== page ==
The United Nations (UN) is an intergovernmental organization established on 24 October 1945 to promote international co-operation. A replacement for the ineffective League of Nations, the organization was created following the Second World War to prevent another such conflict. At its founding, the UN had 51 member states committed to maintain international peace and security, developing friendly relations among nations and promoting social progress, better living standards and human rights; there are now 193.
The first meetings of the General Assembly, with 51 nations represented, and the Security Council took place in Methodist Central Hall Westminster in London beginning 6 January 1946. The General Assembly selected New York City as the site for United Nations Headquarters, and the facility was completed in 1952.
Read Also: United Nations (UN) and its Principal Organs
The UN Headquarters is situated in Manhattan, New York City and enjoys extraterritoriality. The Norwegian Foreign Minister, Trygve Lie, was elected as the first UN Secretary-General. The UN’s most prominent officer is the Secretary-General, an office held by South Korean Ban Ki-moon since 2007.
Its objectives include maintaining international peace and security, promoting human rights, fostering social and economic development, protecting the environment, and providing humanitarian aid in cases of famine, natural disaster, and armed conflict.
Principal organs of the United Nations.
The UN has six Principal Organs:
- The General Assembly – the main deliberative assembly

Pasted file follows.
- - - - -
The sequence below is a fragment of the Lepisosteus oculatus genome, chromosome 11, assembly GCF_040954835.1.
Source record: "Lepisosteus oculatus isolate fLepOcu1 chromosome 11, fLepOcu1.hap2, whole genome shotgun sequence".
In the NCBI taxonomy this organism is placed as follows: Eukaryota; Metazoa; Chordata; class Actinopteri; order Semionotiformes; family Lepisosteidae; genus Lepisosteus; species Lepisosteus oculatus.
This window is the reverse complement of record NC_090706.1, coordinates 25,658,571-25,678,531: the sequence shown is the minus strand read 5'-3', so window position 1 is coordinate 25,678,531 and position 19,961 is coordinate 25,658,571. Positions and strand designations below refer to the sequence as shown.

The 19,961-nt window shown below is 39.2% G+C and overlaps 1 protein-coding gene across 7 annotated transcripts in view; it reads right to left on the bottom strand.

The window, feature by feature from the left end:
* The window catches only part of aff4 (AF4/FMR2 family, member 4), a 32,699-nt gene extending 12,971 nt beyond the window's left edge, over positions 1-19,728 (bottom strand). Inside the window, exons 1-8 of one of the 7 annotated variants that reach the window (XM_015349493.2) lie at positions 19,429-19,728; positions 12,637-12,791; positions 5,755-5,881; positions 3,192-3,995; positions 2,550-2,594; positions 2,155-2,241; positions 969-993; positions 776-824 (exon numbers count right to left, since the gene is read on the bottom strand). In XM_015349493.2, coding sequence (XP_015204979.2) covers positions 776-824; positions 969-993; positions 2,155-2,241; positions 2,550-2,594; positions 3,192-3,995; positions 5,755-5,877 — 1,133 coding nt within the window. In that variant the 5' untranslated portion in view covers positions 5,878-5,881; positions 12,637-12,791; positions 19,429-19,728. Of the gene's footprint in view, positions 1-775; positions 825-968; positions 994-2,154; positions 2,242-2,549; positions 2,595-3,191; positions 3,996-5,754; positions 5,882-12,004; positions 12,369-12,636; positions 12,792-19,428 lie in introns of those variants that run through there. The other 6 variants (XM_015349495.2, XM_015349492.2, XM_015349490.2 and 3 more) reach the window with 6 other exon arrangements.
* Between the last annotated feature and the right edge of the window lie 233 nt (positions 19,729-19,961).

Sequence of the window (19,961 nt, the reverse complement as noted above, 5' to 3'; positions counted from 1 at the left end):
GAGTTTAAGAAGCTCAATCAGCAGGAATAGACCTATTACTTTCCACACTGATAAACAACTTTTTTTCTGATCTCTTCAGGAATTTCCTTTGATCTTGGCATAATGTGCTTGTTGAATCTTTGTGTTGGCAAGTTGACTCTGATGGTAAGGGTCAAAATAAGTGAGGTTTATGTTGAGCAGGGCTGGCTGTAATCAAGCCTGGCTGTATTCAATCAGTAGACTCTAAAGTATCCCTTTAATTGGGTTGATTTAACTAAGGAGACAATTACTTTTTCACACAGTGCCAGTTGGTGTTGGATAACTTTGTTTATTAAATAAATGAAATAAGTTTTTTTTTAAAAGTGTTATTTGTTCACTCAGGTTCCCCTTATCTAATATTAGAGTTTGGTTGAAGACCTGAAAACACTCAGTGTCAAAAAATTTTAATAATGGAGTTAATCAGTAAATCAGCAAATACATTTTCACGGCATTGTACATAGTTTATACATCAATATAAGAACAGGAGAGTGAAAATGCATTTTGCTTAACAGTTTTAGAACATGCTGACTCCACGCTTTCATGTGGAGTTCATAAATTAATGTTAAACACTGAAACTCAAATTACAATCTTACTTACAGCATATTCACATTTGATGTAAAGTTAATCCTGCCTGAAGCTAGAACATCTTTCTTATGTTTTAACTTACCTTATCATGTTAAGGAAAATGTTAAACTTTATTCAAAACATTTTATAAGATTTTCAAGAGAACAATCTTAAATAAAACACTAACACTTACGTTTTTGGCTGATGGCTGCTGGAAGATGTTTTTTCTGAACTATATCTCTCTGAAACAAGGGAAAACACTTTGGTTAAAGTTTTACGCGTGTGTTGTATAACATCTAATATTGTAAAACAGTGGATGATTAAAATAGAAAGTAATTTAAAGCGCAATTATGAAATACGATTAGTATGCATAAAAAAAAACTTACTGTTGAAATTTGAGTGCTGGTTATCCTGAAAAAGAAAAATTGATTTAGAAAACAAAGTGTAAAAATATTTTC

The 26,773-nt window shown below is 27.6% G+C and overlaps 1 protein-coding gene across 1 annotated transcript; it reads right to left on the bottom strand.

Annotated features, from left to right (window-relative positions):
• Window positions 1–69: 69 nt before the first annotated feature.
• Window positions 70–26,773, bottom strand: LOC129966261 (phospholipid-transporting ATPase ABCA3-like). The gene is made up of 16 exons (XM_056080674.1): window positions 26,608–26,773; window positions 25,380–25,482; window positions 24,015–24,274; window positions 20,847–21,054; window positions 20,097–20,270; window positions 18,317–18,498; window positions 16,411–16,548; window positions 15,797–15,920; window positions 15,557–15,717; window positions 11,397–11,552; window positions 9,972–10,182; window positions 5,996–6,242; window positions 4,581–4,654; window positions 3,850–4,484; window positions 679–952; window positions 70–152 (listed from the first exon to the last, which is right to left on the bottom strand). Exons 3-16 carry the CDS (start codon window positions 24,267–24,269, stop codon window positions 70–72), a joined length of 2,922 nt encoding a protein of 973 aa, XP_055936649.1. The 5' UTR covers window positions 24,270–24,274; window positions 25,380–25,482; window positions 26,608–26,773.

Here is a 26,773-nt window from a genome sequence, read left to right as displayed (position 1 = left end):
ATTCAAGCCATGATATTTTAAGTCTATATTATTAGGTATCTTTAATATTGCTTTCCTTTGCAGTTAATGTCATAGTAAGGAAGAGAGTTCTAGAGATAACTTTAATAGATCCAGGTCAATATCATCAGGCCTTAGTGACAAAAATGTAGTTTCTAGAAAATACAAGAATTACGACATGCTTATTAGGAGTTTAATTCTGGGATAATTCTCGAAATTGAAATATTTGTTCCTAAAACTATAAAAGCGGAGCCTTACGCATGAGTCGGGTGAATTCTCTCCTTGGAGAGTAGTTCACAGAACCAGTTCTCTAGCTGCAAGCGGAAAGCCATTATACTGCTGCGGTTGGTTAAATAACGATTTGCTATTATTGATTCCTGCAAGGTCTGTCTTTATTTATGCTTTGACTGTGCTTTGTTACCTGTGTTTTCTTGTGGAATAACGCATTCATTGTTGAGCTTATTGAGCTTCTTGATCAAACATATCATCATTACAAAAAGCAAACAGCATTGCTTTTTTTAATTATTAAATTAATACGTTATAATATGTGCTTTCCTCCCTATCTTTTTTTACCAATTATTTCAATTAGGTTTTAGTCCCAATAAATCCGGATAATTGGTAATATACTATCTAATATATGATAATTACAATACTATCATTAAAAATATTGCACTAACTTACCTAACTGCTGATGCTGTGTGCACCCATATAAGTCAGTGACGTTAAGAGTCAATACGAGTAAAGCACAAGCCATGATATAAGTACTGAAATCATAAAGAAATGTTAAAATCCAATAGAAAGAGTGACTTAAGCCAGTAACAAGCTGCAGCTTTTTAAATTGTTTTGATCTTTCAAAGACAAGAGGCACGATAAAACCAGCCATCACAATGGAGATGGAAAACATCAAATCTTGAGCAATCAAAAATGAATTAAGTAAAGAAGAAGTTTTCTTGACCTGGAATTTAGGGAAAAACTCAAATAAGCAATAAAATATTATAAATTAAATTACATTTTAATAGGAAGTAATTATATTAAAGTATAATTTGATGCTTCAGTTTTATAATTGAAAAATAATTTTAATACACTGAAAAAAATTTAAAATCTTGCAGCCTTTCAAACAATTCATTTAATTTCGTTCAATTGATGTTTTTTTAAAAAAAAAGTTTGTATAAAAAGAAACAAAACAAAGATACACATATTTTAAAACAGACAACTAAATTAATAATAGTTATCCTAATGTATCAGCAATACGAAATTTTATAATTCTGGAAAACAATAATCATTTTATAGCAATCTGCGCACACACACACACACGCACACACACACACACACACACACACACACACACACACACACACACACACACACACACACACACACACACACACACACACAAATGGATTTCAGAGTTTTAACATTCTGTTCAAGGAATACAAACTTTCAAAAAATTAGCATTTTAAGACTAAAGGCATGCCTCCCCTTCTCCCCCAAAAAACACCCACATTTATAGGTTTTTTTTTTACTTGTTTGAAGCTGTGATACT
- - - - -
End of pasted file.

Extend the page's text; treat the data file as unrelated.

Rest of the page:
- The Security Council – for deciding certain resolutions for peace and security
- The Economic and Social Council (ECOSOC) – for promoting international economic and social co-operation and development
- The Secretariat – for providing studies, information, and facilities needed by the UN
- The International Court of Justice – the primary judicial organ
- The United Nations Trusteeship Council – inactive since 1994
The UN has 4 main purposes:
- To keep peace throughout the world;
- To develop friendly relations among nations;
- To help nations work together to improve the lives of poor people, to conquer hunger, disease and illiteracy, and to encourage respect for each other’s rights and freedoms;
- To be a centre for harmonizing the actions of nations to achieve these goals.
UN System agencies include:
- The World Bank Group,
- The World Health Organization,
- The World Food Programme,
- United Nations Educational, Scientific, and Cultural Organization (UNESCO),
- United Nations Children’s Fund (UNICEF).
The International Court of Justice (ICJ), located in The Hague, in the Netherlands, is the primary judicial organ of the UN. Established in 1945 by the UN Charter, the Court began work in 1946 as the successor to the Permanent Court of International Justice.
The ICJ is composed of 15 judges who serve 9-year terms and are appointed by the General Assembly; every sitting judge must be from a different nation. It is based in the Peace Palace in The Hague, sharing the building with the Hague Academy of International Law, a private centre for the study of international law.